Jefferson 7th Graders Learn Firsthand About African Children’s Long Walk to Water

Jefferson Middle School seventh graders recently experienced what it felt like to carry water long distances in Africa, just like the children in the book they are reading, A Long Walk to Water with the help of teachers, Betsy Rowe-Baehr, Kali Simko and Hilda Ocasio. 

The book, by author Linda Sue Park, is based on a true story documenting the life of two, eleven-year-olds in Sudan, a girl in 2008 and a boy in 1985. The girl, Nya, fetches water from a pond that is a two hour walk from her home: she makes two trips to the pond every day. The boy, Salva, becomes one of the “lost boys” of Sudan, refugees who cover the African continent on foot as they search for their families and for a safe place to stay.

“Student’s knowledge of Africa is very narrow,” said Mrs. Rowe-Baehr. “At this point, many of them are basing their background on grand assumptions of what they’ve seen in the media and they have limited awareness of its people. As A Long Walk to Water is largely nonfiction, this journey helps them picture a young person in the midst of turmoil, which many of them can relate, but also challenges them to consider how the extreme situation of a war-torn, impoverished nation could produce brave heroes who want to live better and to give back. Reading about places outside of this country helps them to learn the emotions of compassion and tolerance for other perspectives.”

A Long Walk to Water is the seventh graders first shared text. They are setting the foundation for reading closely, and actively, so that as readers they can understand central themes emerging and to be able to gather meaningful text evidence to support their thinking. This particular book is also a cross-cultural experience and helps the seventh graders appreciate how others live and survive through hardship. As this school year begins, the writing instruction is also foundational. The 7/8 teaching team decided to incorporate more “Quick Writes” in their instruction. For example, students wrote reflection paragraphs that included their thoughts about water use in the U.S. and the responsibility of getting water for young girls in the Sudan.

“It really gave us the opportunity to see what it might be like to walk eight hours for water like they have to in the book,” said Jefferson seventh grader, Lillian Ingrao. “I think it’s cool to read about other cultures because it makes us more aware of what is going on in the world and maybe it will make us think twice about helping out a cause.”

The teachers decided to try the actual walk with water because many students learn by doing, instead of visually or by hearing. To hook them into any concept, getting them involved is key to getting them engaged. Carrying the water for the short distance and experiencing a little bit of struggle with balancing the weight is a simple illustration, but according to the post-reflection activities, many of them felt “it was actually difficult” to carry the water, but that they knew it was necessary to survive. That same evening, students counted the steps to their own water resources at home and were shocked at how convenient and “spoiled” they have it. Our recent viewing of Girl Rising, the documentary about disenfranchised girls across the globe who long for the opportunity to go to school, also helped to echo how third-world nations don’t have what we have. From water to education, these students are being surrounded with lessons about not taking their privilege for granted. The hope is that they see these resources as blessings and opportunities for their own journey to live better and to give back.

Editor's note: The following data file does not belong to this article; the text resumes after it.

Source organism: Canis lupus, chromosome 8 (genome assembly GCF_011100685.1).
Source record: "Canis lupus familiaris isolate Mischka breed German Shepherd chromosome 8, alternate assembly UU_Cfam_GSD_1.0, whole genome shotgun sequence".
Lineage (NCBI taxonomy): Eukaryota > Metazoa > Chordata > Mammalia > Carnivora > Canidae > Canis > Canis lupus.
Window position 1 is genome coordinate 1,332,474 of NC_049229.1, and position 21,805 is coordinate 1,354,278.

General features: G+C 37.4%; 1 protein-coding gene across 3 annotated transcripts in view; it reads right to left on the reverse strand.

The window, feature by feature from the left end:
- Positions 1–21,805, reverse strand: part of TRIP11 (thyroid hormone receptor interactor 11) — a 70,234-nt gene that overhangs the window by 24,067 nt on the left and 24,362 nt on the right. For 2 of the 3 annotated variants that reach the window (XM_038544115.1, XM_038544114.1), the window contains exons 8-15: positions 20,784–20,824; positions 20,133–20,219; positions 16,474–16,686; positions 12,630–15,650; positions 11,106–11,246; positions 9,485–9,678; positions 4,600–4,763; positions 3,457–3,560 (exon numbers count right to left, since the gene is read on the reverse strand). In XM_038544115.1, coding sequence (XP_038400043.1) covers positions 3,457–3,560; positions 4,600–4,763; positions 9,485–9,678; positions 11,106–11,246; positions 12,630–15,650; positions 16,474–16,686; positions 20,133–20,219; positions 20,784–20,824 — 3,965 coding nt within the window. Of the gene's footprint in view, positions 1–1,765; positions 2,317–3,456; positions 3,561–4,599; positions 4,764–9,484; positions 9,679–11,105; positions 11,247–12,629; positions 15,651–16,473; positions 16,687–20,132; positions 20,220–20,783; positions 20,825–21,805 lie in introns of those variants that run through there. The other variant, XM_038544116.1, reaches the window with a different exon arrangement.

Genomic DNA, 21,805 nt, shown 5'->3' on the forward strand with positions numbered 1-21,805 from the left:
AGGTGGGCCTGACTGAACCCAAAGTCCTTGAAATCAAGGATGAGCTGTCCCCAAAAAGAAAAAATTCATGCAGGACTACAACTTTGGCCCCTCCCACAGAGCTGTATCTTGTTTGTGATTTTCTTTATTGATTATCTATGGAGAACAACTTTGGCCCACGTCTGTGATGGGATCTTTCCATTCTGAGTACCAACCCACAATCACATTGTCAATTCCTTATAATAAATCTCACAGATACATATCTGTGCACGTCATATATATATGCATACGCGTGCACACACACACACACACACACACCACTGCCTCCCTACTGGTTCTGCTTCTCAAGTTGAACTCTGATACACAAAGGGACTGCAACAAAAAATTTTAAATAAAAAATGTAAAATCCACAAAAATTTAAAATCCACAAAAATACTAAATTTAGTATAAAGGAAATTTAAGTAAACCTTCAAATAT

One common theme amongst the Jefferson students in their reflection writings was the willingness to do this labor if their families’ lives were at stake. They saw it as sacrifice, but were willing to take on the responsibility for their loved ones. It brought awareness of the risks as well. Many students commented on “dangers” of drinking contaminated water and having to travel in such harsh conditions.

“I was happy to see so many of our students express gratitude and awareness of their own privilege,” said Mrs. Rowe-Baehr. “They’ve begun to admire those who are suffering and to feel compassion for those who are fighting for their futures. It’s a beautiful lesson we all need to consider when what we do in education isn’t just a responsibility, but a human right we need to offer to everyone.”

posted on 10/06/2015 - filed under: Academics, Common Core, ELA, Middle School, Spotlight, Students